I was looking at the list of people proposing that we raise the retirement age--Bowles-Simpson; the Third Way; Lloyd Blankfein--CEO of Goldman Sachs, how about that--Senator Coburn, the American Enterprise Institute, Cato Institute, Republican Study Committee. Oh, yes, the Ryan budget, by the way. We know what the voters of America thought about that Ryan budget.

Anyway, there is a whole list of people there who are saying we have to raise the retirement age. Let's see what kinds of jobs they have, what kind of work they do during their lifetime.

Another proposal we have heard about to kind of ``fix'' Social Security is to base future cost-of-living adjustments, the COLAs, on the so-called chained CPI. That is a phrase you are hearing more and more of. What it does is basically it reduces annual cost-of-living adjustments. It is nothing more than a benefit cut by using a measurement of inflation that reflects the costs faced by seniors even more poorly than the current measurement.

In terms of take-home benefits for an individual beneficiary, the chained CPI will result in a benefit cut of $136 per year for a 65-year-old. However, because of the compounding, the benefit cut would increase to an average of $560 per year less for a 75-year-old retiree. That is a severe benefit cut, particularly for the oldest Americans who are the most likely to have gone through all their own retirement savings and must rely totally on Social Security. Furthermore, the chained CPI is simply not a more accurate way to measure inflation. Rather, it more accurately measures the degree to which people are reducing their costs and as a result it can mask big changes in the quality of life for Americans.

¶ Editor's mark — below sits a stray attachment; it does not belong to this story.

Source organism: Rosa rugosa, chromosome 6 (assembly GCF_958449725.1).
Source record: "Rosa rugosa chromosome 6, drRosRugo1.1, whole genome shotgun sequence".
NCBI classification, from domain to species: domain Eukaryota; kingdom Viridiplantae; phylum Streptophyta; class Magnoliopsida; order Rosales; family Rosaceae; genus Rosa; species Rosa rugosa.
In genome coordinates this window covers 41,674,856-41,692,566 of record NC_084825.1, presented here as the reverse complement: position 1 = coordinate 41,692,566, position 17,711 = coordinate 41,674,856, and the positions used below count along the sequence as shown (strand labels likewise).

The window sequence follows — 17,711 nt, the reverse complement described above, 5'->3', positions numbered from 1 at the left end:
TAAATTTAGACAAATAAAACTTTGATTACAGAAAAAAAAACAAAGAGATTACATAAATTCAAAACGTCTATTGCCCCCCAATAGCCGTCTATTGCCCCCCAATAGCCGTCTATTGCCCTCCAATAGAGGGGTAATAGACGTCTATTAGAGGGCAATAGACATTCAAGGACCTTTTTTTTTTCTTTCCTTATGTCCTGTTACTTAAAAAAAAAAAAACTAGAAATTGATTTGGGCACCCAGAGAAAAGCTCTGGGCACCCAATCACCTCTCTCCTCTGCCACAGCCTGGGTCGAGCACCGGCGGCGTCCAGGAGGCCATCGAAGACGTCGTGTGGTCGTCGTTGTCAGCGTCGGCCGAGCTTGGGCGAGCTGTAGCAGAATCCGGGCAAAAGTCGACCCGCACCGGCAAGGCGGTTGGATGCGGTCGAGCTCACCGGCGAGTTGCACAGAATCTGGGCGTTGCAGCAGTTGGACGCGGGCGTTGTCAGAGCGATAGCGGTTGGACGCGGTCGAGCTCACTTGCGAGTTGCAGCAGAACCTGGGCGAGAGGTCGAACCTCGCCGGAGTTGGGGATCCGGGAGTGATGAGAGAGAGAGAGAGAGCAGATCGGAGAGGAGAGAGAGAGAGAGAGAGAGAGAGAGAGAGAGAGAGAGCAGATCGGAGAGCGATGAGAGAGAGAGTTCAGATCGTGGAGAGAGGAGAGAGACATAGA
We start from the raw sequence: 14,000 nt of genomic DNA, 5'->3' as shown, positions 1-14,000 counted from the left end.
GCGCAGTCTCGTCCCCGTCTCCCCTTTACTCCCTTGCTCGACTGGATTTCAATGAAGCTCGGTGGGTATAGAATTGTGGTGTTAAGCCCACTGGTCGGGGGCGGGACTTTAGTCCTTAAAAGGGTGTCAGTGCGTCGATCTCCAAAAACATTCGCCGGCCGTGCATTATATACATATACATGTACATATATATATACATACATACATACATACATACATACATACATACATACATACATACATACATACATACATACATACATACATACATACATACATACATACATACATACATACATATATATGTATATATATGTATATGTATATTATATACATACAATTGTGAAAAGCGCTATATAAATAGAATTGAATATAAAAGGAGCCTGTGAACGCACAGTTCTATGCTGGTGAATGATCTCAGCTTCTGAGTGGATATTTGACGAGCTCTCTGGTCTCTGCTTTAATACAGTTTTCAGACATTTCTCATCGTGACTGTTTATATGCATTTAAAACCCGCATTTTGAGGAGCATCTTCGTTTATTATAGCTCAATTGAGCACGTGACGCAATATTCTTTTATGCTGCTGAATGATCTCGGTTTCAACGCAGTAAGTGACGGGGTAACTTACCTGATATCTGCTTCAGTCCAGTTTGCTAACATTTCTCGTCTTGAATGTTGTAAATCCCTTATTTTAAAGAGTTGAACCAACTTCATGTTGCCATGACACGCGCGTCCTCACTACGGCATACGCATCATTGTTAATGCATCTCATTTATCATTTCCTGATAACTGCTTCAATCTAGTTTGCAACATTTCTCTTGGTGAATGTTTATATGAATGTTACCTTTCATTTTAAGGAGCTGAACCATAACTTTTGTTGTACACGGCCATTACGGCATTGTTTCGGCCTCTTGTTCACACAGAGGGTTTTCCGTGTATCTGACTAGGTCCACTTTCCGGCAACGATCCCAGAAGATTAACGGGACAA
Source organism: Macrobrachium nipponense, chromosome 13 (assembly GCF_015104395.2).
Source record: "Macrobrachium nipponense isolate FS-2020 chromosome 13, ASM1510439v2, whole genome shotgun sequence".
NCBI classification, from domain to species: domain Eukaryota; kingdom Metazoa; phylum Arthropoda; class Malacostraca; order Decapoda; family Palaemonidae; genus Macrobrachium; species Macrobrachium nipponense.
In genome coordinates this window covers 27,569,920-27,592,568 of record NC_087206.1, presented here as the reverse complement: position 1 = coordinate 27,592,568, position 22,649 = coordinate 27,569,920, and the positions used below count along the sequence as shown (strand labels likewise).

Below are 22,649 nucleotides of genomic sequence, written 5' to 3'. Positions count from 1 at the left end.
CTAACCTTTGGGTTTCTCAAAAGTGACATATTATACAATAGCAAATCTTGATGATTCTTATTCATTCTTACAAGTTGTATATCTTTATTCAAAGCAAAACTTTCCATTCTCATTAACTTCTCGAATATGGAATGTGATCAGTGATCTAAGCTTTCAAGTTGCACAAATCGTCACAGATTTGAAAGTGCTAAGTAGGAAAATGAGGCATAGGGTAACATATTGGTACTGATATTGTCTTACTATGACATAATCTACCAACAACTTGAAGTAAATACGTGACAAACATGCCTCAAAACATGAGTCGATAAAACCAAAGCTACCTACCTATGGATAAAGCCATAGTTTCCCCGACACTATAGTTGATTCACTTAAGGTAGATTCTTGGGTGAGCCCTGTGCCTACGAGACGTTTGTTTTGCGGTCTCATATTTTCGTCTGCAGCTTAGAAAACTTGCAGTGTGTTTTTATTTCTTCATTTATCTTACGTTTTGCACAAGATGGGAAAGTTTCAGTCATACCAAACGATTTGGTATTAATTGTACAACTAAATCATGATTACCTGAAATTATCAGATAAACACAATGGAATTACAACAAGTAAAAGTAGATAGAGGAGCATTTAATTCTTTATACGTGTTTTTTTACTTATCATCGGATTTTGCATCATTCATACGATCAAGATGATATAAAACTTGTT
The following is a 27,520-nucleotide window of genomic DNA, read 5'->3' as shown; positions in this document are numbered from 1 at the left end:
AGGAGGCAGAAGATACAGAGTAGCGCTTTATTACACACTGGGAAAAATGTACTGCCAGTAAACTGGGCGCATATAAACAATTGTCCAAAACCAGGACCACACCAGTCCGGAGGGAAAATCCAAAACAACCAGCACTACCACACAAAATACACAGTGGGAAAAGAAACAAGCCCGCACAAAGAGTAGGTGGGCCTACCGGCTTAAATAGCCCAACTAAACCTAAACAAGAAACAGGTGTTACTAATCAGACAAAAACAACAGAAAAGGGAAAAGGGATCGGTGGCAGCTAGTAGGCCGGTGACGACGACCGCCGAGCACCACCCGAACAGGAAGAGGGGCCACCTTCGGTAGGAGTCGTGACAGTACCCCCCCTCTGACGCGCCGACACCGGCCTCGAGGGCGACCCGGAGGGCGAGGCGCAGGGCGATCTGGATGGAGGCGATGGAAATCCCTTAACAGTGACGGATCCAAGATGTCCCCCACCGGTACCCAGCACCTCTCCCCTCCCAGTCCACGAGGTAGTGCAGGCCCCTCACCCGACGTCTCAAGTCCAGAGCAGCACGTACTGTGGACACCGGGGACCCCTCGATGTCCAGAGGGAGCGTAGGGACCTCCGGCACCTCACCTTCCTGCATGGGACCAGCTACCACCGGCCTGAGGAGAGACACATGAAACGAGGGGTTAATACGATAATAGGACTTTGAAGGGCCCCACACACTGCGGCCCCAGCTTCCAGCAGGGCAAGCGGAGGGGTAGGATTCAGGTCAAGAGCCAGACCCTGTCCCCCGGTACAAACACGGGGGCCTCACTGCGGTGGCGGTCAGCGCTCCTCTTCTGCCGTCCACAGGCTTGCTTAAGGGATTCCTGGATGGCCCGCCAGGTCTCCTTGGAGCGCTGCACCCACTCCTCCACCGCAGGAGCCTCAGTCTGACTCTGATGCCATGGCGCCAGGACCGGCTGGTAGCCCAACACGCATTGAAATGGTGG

I have talked to people in town meetings about chained CPI. If an elderly person is on Social Security and due to heating costs or perhaps some medical bills that person's budget is pretty tight, instead of buying beef for dinner, he decides to buy chicken. This decreases his costs a little bit. Chained CPI would look at that and say that since his costs have gone down, we should reduce his COLA. Now that his COLA is reduced, he is sort of locked in there. Now his budget is a little tighter so he decides to go to beans. In this scenario, he has gone from beef to chicken and is now eating beans. The chained CPI said his costs went down further so we will reduce his COLA even more. Pretty soon he is reduced to drinking warm water for soup and the COLA keeps going down even more. That is what the chained CPI does to an elderly person.

Don't be fooled by a fancy CPI. Chained CPI is akin to being on a boat and you have to swim to shore and someone puts a big log chain around your ankle and tells you to swim. It is going to drag you to the bottom. Chained CPI chains you and drags you down.

There are long-term challenges confronting the Social Security system, and we know that. The baby boomers are retiring and we have fewer workers contributing to the system. Fortunately, we knew this has been coming for decades, and that is why we have the trust fund in the first place. The trust fund pays 100 percent of the benefits until 2033. What happens in 2033? A lot of people say Social Security is going to go belly-up. No, it doesn't. Unless changes are made, the Social Security trust fund will pay out 75 percent of anticipated benefits in 2033. What happens if we reduce unemployment? What if we reduce unemployment from its present 7.7 percent down to 4 percent? Guess what. That 2033 now goes up because there are more working people paying into the system.